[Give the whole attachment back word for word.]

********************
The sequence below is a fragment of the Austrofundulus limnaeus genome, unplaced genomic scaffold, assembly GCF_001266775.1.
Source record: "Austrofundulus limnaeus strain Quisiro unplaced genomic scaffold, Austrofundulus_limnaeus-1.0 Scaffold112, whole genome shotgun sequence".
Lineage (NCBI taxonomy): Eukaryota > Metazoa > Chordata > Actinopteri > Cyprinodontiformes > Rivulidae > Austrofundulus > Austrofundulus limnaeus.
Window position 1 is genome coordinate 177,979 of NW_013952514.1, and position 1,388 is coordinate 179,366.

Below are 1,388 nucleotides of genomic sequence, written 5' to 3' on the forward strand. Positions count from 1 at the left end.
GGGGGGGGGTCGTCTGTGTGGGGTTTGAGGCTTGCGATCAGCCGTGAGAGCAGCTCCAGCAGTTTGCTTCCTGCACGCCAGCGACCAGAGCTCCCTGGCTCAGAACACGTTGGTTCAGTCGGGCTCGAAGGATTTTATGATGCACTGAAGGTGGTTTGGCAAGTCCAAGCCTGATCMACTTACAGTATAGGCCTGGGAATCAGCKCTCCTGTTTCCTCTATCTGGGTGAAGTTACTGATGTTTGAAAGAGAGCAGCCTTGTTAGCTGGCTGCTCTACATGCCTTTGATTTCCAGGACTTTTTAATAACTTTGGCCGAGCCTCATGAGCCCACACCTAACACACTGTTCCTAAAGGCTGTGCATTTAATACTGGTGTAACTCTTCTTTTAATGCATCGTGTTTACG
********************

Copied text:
The sequence below is a fragment of the Austrofundulus limnaeus genome, unplaced genomic scaffold, assembly GCF_001266775.1.
Source record: "Austrofundulus limnaeus strain Quisiro unplaced genomic scaffold, Austrofundulus_limnaeus-1.0 Scaffold112, whole genome shotgun sequence".
Lineage (NCBI taxonomy): Eukaryota > Metazoa > Chordata > Actinopteri > Cyprinodontiformes > Rivulidae > Austrofundulus > Austrofundulus limnaeus.
Window position 1 is genome coordinate 177,979 of NW_013952514.1, and position 1,388 is coordinate 179,366.

Below are 1,388 nucleotides of genomic sequence, written 5' to 3' on the forward strand. Positions count from 1 at the left end.
GGGGGGGGGTCGTCTGTGTGGGGTTTGAGGCTTGCGATCAGCCGTGAGAGCAGCTCCAGCAGTTTGCTTCCTGCACGCCAGCGACCAGAGCTCCCTGGCTCAGAACACGTTGGTTCAGTCGGGCTCGAAGGATTTTATGATGCACTGAAGGTGGTTTGGCAAGTCCAAGCCTGATCMACTTACAGTATAGGCCTGGGAATCAGCKCTCCTGTTTCCTCTATCTGGGTGAAGTTACTGATGTTTGAAAGAGAGCAGCCTTGTTAGCTGGCTGCTCTACATGCCTTTGATTTCCAGGACTTTTTAATAACTTTGGCCGAGCCTCATGAGCCCACACCTAACACACTGTTCCTAAAGGCTGTGCATTTAATACTGGTGTAACTCTTCTTTTAATGCATCGTGTTTACG